Tuesday, June 22, 2004

Juan Cole is piqued

Last Sunday, Juan Cole wrote a brilliant polemic against some planned protests by the American Jewish Congress who were evidently trying to associate the wearing of Islamic inscriptions on graduation robes with the endorsement of terrorism. Here is a long section in which Cole describes the shahadah:


The shahadah or confession of faith is a universalist statement. It begins by saying "La ilaha illa Allah." "La" means "no" in Arabic. "Ilah" is god with a small "g", a deity of the sort that is worshipped in polytheistic religions like those of ancient Greece and Babylon. It is a cognate of the ancient Hebrew "eloh," which also means "god." One of the names for God in the oldest parts of the Hebrew Bible is Elohim, which literally means "the Gods." Some scholars believe that the use of this plural is an echo of the process whereby a council of gods in ancient Near Eastern religion gradually become merged into a single figure, the one God.

So "La ilaha" means that there are no gods or small deities of the polytheistic sort. The ancient Arabs worshipped star-goddesses such as al-Lat, al-Uzza, and Manat. These are the equivalents of Venus, Hera and Diana in classical mythology. The Muslim witness to faith denies that such deities exist.

"Illa Allah" means "except for God." So there is no deity except The Deity. This part of the shahadah is a pure expression of monotheism. Monotheism's basic characteristic is its universalism. It asserts that one, single divinity underlies all of Being. This point is why it is wrong to insist on using the word Allah in English rather than God. Allah is not a proper name. It is simply the Arabic word for "the God." A god is ilahun. The God is al-Ilahu. The close proximity of two "L's" in al-Ilah caused them to be elided together so that the word became Allah. But it just means "the God," i.e., "God." Christian Arabic-speakers also use Allah to refer to the God of the Bible.

And, the Koran also identifies Allah or "God" as the God of Abraham, Isaac, Ishmael, Moses, David, John the Baptist and Jesus, as well as of Muhammad. So, "there is no God but God." There is no difference in sentiment between this statement and the phrase, "Hear, O Israel, the Lord our God is one Lord." (Dt. 6:4).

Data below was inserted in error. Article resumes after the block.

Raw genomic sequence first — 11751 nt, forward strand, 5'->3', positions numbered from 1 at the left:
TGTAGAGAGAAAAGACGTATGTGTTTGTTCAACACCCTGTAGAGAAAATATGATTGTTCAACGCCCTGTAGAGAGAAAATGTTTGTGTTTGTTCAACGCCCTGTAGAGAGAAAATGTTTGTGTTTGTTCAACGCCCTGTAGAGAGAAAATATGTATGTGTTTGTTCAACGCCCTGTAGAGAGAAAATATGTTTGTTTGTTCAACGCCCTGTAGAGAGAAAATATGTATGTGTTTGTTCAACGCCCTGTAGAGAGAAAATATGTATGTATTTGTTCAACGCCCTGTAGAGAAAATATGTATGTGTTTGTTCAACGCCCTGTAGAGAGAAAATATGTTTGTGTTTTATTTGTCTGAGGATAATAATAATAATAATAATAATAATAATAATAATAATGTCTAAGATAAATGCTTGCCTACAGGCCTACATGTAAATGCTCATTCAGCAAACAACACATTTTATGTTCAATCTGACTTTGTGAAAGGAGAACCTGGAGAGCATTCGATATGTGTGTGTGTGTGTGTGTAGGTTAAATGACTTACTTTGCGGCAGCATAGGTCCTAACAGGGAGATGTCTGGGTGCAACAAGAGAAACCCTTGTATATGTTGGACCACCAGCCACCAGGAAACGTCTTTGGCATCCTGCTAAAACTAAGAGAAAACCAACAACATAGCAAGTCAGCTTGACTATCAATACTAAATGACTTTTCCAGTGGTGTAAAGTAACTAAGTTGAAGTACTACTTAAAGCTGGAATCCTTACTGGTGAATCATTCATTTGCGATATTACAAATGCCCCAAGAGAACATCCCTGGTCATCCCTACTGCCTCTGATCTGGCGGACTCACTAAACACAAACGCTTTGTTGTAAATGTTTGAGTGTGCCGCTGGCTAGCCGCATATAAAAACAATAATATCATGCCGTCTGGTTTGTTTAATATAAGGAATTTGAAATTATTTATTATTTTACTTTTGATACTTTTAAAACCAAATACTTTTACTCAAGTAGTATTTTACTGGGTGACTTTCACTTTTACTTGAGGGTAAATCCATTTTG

The other part of the Muslim witness to faith is, "and Muhammad is His Messenger." (Muhammadun rasul Allah [or, transliterating by pronunciation: Muhammadu'rasulu'llah]. The word rasul or messenger is used interchangeably in the Koran with nabi or prophet. The Arabic nabi is cognate to the Hebrew word, which is the same. When Jesus said, "A prophet is not without honor except in his own country," he certainly used the word nabi in his original phrasing. The Koran does not represent Muhammad as the only prophet or recipient of divine revelation. Even the bees receive a form of wahy or revelation from God. God has sent a prophet "to every city," it maintains. Not only are all the biblical figures prophets, but so are John the Baptist and Jesus, and even ancient Arabian prophets are accepted. In India, many Sufi Muslims were perfectly comfortable accepting Krishna and Ram as prophets. Of course, committed Muslims believe that Muhammad is the most recent messenger and the most appropriate one in which to believe, but they don't deny the validity of others such as Moses. And, in traditional Islamic law, it is perfectly all right for human beings to follow other prophets of the one God, whether they be Christians, Jews or members of some other monotheistic religion. This tolerance was implemented for the most part, though there were lapses, and some serious ones. It can be contrasted with medieval Christianity, which often expelled Jews and Muslims or forcibly converted them.

So both elements of the confession of faith in Islam are universalistic. The one God is the God of all being, and Muhammad as prophet exists within a moral universe of many prophets, and comes in a long line of true prophets, with much the same message as they had, concerning the compassion and love of the one God for his creation.

As for the phrase, "Increase my knowledge, " it is literally "increase me in knowledge and make me one of the virtuous." The phrase is from a pilgrimage prayer: Rabbi zidni 'ilman wa alhiqni bi's-salihin. The salihun or righteous in the Koran are those who do good deeds. At one point the Koran says that Jews, Christians and others who are salih or righteous need have no fear in the afterlife.

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